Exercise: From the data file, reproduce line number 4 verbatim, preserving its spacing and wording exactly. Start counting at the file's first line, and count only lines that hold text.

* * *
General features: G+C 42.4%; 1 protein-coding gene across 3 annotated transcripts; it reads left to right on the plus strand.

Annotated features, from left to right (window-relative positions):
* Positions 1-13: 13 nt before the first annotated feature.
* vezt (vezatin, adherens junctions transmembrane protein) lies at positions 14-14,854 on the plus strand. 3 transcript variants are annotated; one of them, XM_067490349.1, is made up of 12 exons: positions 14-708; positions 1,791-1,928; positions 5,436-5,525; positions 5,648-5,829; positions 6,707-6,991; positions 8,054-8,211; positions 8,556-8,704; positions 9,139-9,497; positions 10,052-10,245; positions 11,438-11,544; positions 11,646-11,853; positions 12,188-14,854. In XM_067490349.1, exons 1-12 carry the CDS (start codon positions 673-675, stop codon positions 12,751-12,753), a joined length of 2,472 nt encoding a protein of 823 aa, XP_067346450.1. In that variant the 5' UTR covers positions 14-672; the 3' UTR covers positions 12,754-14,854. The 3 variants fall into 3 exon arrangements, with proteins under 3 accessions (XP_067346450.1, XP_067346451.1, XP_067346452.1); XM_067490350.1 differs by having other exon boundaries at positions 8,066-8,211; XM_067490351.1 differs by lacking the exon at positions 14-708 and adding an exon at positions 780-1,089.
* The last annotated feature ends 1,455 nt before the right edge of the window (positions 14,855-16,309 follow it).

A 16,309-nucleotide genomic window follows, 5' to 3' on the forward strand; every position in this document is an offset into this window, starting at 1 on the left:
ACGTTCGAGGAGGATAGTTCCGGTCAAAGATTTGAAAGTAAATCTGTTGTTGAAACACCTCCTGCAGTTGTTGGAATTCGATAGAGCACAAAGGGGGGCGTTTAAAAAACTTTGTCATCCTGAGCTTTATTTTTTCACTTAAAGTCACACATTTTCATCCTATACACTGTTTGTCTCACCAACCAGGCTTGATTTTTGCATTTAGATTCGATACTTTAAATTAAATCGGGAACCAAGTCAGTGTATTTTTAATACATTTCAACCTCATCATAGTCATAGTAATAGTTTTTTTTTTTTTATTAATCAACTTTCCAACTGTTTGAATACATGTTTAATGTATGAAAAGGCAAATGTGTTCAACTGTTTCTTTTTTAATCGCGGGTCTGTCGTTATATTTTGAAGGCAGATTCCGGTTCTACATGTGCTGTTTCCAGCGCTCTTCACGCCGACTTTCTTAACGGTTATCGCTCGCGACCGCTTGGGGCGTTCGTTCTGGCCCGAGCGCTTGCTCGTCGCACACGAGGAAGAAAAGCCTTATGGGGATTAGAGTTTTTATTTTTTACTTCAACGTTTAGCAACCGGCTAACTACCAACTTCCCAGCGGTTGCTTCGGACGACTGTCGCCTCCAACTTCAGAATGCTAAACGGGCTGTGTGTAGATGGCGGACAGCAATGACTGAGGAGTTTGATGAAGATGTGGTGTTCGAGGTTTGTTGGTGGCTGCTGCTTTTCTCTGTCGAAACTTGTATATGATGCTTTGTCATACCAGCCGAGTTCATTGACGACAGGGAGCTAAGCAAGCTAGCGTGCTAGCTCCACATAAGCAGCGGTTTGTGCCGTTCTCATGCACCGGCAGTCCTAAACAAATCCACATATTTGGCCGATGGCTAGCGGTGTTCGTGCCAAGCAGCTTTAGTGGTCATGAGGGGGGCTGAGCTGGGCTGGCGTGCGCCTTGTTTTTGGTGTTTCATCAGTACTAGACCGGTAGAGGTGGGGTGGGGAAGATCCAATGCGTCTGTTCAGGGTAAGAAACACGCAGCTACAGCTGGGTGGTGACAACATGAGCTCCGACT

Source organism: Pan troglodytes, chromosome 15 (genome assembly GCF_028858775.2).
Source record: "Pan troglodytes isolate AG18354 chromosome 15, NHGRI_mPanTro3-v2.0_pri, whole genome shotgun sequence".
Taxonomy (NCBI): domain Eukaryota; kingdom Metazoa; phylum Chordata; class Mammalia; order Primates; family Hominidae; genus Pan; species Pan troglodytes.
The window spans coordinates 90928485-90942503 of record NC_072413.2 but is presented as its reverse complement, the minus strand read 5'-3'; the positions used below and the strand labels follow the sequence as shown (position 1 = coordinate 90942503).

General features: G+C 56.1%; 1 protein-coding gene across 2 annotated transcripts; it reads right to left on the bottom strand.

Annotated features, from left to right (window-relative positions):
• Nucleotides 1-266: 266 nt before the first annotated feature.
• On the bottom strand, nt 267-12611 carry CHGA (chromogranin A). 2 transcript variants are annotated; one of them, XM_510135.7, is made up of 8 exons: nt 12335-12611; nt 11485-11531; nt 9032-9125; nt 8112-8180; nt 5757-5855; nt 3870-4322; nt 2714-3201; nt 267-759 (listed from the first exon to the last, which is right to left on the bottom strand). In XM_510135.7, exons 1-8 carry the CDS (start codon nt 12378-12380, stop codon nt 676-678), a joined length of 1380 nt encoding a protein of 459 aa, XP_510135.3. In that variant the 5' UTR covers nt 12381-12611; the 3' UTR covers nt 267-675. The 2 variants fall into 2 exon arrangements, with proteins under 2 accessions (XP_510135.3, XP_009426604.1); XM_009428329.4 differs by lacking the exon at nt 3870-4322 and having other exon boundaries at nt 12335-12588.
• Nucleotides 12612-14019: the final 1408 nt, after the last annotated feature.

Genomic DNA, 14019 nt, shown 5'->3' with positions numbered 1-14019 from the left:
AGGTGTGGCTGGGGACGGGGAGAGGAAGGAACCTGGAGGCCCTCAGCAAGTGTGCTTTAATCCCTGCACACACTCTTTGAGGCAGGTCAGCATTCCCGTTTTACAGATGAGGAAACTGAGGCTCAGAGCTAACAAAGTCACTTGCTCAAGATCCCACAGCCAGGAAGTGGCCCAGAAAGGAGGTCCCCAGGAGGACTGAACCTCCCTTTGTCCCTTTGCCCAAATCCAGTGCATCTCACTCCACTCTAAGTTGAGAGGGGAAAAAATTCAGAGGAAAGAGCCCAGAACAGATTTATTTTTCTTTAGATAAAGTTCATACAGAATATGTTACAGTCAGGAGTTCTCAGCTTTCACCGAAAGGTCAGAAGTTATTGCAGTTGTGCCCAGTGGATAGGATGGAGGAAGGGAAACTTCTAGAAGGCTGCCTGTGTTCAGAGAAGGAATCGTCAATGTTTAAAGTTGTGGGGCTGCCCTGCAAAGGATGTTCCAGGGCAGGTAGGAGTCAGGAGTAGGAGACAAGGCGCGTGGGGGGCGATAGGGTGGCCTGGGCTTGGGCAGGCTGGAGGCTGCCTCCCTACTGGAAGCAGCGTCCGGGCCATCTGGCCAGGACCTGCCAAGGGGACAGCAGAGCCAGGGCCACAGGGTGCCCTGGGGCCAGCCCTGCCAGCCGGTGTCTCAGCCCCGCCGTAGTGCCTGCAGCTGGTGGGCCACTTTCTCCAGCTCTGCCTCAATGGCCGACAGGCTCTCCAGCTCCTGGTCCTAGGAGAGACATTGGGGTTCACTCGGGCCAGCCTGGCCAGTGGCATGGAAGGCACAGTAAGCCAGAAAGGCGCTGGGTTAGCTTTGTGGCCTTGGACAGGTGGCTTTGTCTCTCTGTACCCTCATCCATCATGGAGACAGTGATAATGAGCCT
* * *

* vezt (vezatin, adherens junctions transmembrane protein) lies at positions 14-14,854 on the plus strand. 3 transcript variants are annotated; one of them, XM_067490349.1, is made up of 12 exons: positions 14-708; positions 1,791-1,928; positions 5,436-5,525; positions 5,648-5,829; positions 6,707-6,991; positions 8,054-8,211; positions 8,556-8,704; positions 9,139-9,497; positions 10,052-10,245; positions 11,438-11,544; positions 11,646-11,853; positions 12,188-14,854. In XM_067490349.1, exons 1-12 carry the CDS (start codon positions 673-675, stop codon positions 12,751-12,753), a joined length of 2,472 nt encoding a protein of 823 aa, XP_067346450.1. In that variant the 5' UTR covers positions 14-672; the 3' UTR covers positions 12,754-14,854. The 3 variants fall into 3 exon arrangements, with proteins under 3 accessions (XP_067346450.1, XP_067346451.1, XP_067346452.1); XM_067490350.1 differs by having other exon boundaries at positions 8,066-8,211; XM_067490351.1 differs by lacking the exon at positions 14-708 and adding an exon at positions 780-1,089.